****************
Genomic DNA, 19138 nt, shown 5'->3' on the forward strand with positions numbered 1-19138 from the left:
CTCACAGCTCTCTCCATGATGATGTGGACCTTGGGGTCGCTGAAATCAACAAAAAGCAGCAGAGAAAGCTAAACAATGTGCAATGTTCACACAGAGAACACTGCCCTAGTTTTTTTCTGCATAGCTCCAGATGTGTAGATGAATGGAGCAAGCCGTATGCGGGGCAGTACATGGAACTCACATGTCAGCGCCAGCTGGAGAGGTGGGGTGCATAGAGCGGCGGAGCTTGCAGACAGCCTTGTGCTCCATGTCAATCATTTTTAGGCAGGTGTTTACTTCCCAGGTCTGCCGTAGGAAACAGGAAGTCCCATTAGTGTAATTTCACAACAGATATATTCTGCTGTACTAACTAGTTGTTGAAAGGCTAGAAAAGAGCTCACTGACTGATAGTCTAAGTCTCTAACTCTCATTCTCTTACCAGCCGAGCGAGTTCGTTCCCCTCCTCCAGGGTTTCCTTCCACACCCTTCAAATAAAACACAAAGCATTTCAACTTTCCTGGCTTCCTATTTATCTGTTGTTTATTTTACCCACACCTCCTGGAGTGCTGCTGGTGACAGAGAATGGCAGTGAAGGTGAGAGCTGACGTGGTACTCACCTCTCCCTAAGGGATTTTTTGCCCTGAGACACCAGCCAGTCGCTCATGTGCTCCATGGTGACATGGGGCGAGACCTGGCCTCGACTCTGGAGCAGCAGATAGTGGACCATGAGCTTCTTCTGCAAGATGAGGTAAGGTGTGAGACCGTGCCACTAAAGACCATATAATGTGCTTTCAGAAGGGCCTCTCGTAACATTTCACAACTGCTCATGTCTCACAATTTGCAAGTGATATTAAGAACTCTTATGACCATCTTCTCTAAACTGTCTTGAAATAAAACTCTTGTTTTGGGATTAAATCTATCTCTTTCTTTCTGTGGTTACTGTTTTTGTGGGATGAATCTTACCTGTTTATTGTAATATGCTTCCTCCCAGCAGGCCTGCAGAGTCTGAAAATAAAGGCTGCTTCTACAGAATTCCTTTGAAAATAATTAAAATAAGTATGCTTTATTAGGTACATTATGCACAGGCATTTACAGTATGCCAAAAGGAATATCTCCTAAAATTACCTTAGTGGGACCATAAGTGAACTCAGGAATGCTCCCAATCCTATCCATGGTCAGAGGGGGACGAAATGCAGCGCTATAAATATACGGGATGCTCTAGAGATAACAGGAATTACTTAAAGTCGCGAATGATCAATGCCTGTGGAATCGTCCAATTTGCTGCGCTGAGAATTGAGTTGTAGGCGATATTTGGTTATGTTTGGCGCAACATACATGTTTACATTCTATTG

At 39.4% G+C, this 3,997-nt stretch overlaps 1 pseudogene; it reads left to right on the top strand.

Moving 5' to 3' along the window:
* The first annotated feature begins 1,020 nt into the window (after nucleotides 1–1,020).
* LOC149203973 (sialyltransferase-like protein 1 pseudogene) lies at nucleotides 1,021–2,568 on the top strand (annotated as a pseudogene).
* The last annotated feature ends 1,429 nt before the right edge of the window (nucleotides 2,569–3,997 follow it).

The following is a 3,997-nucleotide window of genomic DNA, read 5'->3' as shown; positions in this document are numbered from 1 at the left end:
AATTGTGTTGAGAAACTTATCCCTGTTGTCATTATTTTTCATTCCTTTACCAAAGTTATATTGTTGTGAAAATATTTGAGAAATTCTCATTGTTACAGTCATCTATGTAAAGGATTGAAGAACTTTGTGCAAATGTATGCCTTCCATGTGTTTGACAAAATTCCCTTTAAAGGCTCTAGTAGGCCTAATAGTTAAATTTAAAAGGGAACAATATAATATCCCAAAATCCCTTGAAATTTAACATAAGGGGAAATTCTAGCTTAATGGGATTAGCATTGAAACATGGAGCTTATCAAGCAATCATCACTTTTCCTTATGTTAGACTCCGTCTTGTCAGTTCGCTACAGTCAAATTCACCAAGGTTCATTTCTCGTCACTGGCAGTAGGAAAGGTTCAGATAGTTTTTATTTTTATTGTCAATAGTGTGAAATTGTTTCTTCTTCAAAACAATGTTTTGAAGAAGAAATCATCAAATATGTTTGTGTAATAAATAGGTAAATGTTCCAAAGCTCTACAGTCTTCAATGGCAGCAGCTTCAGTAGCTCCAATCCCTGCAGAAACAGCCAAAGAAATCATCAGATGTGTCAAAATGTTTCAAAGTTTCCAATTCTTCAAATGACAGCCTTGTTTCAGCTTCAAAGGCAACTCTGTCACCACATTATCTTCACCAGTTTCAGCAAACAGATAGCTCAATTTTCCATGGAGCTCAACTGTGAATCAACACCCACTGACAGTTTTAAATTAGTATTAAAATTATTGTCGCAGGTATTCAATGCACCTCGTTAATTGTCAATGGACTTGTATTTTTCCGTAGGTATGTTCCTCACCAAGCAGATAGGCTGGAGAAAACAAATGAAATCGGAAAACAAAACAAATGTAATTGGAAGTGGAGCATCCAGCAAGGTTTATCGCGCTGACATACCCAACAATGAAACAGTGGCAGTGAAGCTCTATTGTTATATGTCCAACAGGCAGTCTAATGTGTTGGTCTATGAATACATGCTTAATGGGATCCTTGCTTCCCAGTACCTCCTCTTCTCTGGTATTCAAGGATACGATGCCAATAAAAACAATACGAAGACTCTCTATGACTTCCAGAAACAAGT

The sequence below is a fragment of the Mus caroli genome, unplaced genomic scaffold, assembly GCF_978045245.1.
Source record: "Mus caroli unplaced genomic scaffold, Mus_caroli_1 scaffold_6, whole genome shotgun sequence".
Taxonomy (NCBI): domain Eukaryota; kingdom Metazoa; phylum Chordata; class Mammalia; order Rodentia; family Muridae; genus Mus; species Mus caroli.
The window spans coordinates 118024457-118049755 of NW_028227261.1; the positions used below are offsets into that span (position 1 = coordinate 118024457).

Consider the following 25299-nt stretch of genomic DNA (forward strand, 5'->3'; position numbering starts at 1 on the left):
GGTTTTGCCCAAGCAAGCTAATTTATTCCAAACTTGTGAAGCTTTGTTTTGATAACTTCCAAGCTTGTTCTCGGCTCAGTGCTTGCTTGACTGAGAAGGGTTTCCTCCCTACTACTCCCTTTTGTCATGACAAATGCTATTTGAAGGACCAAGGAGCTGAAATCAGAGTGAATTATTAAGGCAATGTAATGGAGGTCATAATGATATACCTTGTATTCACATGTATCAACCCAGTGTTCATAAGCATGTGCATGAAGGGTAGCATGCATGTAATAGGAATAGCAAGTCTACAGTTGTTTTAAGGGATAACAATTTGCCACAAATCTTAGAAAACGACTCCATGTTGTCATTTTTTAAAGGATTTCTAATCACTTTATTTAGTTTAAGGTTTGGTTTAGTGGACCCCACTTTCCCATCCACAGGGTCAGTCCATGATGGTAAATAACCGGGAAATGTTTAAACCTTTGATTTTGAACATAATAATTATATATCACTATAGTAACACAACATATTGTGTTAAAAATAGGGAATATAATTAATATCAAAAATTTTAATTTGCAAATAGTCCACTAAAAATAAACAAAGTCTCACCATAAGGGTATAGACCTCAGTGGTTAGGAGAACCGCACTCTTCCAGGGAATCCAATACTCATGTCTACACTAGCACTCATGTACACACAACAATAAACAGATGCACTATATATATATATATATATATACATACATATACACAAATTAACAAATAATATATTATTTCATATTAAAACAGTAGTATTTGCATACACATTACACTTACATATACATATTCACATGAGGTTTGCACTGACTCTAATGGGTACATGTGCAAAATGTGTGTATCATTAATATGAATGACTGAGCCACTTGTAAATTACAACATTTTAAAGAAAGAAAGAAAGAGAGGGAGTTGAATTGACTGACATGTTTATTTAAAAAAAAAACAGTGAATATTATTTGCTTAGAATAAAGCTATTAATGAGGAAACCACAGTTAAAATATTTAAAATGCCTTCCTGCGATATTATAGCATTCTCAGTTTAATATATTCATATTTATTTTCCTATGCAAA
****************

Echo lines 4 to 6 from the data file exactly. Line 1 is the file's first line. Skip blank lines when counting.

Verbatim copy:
Moving 5' to 3' along the window:
* The first annotated feature begins 1,020 nt into the window (after nucleotides 1–1,020).
* LOC149203973 (sialyltransferase-like protein 1 pseudogene) lies at nucleotides 1,021–2,568 on the top strand (annotated as a pseudogene).